3. REST is a good architectural style (and it is, a lot of the modern naysaying about REST is relatively uninformed and not too dissimilar to the treatment SOAP had before it)

      REST is still a good architectural style

    4. The basics of HTTP are easy to grasp – there’s a mandatory “request line”

      Mandatory HTTP request line:

      • verb (GET, POST, PUT and HEAD most frequently)
      • URL (web address)
      • protocol version (HTTP/1.1)

      Then, there's a bunch of optional request header fields.

      Example HTTP request:

      GET http://www.davidwhitney.co.uk/ HTTP/1.1
      Host: www.davidwhitney.co.uk
      Connection: keep-alive
      User-Agent: Mozilla/5.0 (Windows NT 10.0; Win64; x64…
      Accept: text/html,application/xhtml+xml,application/xml;q=0.9
      Accept-Encoding: gzip, deflate
      Accept-Language: en-GB,en-US;q=0.9,en;q=0.8
      

      Example response:

      HTTP/1.1 200 OK
      Cache-Control: public,max-age=1
      Content-Type: text/html; charset=utf-8
      Vary: Accept-Encoding
      Server: Kestrel
      X-Powered-By: ASP.NET
      Date: Wed, 11 Dec 2019 21:52:23 GMT
      Content-Length: 8479
      
      
      <!DOCTYPE html>
      <html lang="en">...
      
    5. web is an implementation of the design pattern REST – which stands for “Representational State Transfer”. You’ll hear people talk about REST a lot – it was originally defined by Roy Fielding in his PhD dissertation, but more importantly was a description of the way HTTP/1.0 worked at the time

      Origins of the REST design pattern

    6. So the web is RESTful by default. REST describes the way HTTP works.
    7. Most APIs you use, or build will be “REST-ish”.
      • You'll be issuing the same kind of "HTTP requests" as the browser
      • Mostly you'll get JSON responses (sometimes XML)
      • You can describe these APIs as JSON-RPC or XML-RPC
  23. Mar 2020
    1. OpenAPI links are different than HAL links or HATEOAS links, because these links mainly specify the "flow" throughout the API methods.

    2. OpenAPI links do not require the link information present in the actual responses

      This means that these links mostly document the way this API can be traversed.

    3. traversal mechanism between the operations
  24. Dec 2019
  25. Nov 2019
    1. REST and GraphQL are wonderful tools to create an API that is meant to be consumed by third parties. Facebook's API, for example, is consumed by ~200k third parties. It is no surprise that Facebook is using (and invented) GraphQL; a GraphQL API enables third parties to extensively access Facebook's social graph enabling them to build all kinds of applications. For an API with that many consumers, GraphQL is the fitting tool. But, to create an internal API (an API developed and consumed by code written by the same organization), RPC offers a simpler and more powerful alternative. Large companies, such as Netflix, Google and Facebook, are starting to replace REST/GraphQL with RPC for their internal APIs. Most notably with gRPC which is getting popular in the industry.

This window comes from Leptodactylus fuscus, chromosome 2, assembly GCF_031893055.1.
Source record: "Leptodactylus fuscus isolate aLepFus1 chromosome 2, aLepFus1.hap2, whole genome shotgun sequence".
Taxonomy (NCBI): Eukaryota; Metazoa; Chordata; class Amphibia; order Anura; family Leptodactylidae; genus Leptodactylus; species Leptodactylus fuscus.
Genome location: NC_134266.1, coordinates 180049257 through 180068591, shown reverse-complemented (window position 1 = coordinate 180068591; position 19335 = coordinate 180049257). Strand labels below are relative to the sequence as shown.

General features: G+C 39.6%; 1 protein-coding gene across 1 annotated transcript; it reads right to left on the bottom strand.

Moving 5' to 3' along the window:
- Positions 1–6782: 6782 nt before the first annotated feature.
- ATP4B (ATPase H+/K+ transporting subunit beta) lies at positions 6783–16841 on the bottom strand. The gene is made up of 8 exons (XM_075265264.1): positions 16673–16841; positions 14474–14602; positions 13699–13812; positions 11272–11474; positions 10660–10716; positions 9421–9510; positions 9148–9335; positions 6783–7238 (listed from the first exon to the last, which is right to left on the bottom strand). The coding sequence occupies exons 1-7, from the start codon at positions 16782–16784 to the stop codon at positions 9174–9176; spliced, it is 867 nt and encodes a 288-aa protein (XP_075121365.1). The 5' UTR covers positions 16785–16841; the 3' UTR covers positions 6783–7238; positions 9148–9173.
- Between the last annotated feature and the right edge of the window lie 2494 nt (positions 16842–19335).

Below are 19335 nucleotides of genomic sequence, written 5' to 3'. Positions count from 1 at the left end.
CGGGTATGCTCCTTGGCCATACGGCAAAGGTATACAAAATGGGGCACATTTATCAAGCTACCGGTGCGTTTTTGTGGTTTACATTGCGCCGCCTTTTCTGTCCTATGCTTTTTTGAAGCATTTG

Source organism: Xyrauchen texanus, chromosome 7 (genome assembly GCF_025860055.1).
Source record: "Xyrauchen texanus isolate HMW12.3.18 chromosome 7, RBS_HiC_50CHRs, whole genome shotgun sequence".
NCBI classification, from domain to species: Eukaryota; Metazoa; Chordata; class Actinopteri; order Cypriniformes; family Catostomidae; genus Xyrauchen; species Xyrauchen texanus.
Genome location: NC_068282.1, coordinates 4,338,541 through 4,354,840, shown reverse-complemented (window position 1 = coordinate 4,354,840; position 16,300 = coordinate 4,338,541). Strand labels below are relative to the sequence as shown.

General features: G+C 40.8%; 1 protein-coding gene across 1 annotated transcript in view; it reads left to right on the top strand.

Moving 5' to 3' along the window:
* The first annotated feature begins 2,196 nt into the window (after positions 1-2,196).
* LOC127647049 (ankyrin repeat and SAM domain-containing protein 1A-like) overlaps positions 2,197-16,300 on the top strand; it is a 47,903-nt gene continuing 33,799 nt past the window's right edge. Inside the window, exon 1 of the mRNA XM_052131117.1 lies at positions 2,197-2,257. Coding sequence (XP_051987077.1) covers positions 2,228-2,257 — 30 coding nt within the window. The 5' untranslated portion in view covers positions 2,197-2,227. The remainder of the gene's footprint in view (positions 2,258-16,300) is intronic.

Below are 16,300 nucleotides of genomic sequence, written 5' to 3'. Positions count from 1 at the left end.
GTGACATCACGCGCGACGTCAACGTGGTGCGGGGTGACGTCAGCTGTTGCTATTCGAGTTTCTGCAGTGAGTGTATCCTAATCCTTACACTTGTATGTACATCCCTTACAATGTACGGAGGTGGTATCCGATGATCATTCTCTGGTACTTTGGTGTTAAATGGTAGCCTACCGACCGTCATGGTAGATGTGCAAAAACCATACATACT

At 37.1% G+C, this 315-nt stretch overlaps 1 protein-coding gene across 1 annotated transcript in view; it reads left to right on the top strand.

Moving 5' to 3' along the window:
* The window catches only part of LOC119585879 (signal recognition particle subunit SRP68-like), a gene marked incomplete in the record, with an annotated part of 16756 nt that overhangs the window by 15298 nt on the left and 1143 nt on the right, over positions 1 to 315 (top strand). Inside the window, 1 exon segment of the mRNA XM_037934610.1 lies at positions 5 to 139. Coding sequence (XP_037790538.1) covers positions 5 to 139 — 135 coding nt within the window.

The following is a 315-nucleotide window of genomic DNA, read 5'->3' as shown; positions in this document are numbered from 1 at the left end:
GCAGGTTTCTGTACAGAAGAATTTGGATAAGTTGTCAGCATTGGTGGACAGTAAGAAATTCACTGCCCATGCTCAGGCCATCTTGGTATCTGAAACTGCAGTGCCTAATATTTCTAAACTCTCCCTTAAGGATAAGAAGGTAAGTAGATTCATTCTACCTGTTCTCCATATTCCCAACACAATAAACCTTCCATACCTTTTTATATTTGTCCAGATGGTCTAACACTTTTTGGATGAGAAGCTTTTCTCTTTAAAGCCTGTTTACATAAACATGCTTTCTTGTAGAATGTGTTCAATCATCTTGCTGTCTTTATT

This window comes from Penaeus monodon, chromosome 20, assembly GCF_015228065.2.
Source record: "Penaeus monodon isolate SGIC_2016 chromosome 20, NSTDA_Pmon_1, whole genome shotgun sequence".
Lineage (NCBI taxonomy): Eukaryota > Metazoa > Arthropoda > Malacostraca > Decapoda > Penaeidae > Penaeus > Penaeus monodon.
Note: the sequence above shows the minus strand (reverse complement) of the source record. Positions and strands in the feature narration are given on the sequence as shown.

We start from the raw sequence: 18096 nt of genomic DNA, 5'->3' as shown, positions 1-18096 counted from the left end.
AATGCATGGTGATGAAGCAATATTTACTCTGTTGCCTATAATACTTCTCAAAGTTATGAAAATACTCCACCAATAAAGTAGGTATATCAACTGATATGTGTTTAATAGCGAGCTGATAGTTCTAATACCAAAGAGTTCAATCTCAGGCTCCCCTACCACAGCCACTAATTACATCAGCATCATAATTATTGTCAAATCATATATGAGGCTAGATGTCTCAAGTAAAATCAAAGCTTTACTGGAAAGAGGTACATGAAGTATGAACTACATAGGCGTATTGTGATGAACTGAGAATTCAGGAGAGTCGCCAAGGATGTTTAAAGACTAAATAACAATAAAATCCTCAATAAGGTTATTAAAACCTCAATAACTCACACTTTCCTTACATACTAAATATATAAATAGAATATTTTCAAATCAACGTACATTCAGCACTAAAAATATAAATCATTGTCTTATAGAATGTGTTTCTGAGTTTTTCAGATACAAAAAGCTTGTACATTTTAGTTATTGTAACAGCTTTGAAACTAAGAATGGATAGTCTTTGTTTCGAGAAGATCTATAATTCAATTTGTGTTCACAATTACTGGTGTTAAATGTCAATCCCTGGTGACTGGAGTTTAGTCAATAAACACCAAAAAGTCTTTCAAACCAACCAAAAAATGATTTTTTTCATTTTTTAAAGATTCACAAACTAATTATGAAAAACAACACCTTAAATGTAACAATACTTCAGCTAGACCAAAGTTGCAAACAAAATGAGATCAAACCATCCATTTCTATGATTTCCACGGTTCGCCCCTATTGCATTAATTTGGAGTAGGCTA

2. RPC is increasingly used to create backend APIs as most are internal: most of the time, a backend API is consumed only by frontends developed within the same organization. In general, REST and GraphQL are the right tools if you want to create an API consumed by code written by third parties and RPC is the right tool if you want to create an API consumed by code written by yourself / your organization.
    1. The result of the uniform interface is that requests from different clients look the same, whether the client is a chrome browser, a linux server, a python script, an android app or anything else

      Reason of the uniform interface - requests from different clients look the same

    2. The client can request code from the server, and then the response from the server will contain some code, usually in the form of a script, when the response is in HTML format. The client then can execute that code

      6) Code-on-demand (optional) - when the response is in HTML format, the response will come in form of a script, which can be executed

    3. data the server sends contain information about whether or not the data is cacheable. If the data is cacheable, it might contain some sort of a version number. The version number is what makes caching possible: since the client knows which version of the data it already has (from a previous response), the client can avoid requesting the same data again and again

      5) Cacheable - client can avoid requesting the same data again, thanks to remembering the version number of the cacheable data

    4. In order for an API to be RESTful, it has to adhere to 6 constraints

      6 constraints of RESTful API:

      1. uniform interface
      2. client - server separation
      3. stateless
      4. layered system
      5. cacheable
      6. code-on-demand (optional)
    5. there might be a number of servers in the middle. These servers might provide a security layer, a caching layer, a load-balancing layer, or other functionality